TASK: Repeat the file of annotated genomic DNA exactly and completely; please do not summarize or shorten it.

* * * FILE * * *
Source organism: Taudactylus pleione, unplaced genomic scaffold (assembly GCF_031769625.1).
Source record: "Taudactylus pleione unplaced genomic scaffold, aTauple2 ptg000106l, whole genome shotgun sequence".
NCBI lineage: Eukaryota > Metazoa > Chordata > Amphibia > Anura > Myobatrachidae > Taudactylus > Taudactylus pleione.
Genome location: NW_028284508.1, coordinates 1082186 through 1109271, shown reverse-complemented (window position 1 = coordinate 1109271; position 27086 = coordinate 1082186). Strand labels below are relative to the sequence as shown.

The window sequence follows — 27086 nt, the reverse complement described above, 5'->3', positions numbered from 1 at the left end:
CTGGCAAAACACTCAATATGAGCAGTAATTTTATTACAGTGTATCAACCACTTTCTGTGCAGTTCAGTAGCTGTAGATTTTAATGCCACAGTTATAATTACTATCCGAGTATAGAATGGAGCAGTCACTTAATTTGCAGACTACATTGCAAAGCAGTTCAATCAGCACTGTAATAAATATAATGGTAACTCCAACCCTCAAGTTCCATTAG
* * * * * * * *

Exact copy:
Source organism: Taudactylus pleione, unplaced genomic scaffold (assembly GCF_031769625.1).
Source record: "Taudactylus pleione unplaced genomic scaffold, aTauple2 ptg000106l, whole genome shotgun sequence".
NCBI lineage: Eukaryota > Metazoa > Chordata > Amphibia > Anura > Myobatrachidae > Taudactylus > Taudactylus pleione.
Genome location: NW_028284508.1, coordinates 1082186 through 1109271, shown reverse-complemented (window position 1 = coordinate 1109271; position 27086 = coordinate 1082186). Strand labels below are relative to the sequence as shown.

The window sequence follows — 27086 nt, the reverse complement described above, 5'->3', positions numbered from 1 at the left end:
CTGGCAAAACACTCAATATGAGCAGTAATTTTATTACAGTGTATCAACCACTTTCTGTGCAGTTCAGTAGCTGTAGATTTTAATGCCACAGTTATAATTACTATCCGAGTATAGAATGGAGCAGTCACTTAATTTGCAGACTACATTGCAAAGCAGTTCAATCAGCACTGTAATAAATATAATGGTAACTCCAACCCTCAAGTTCCATTAG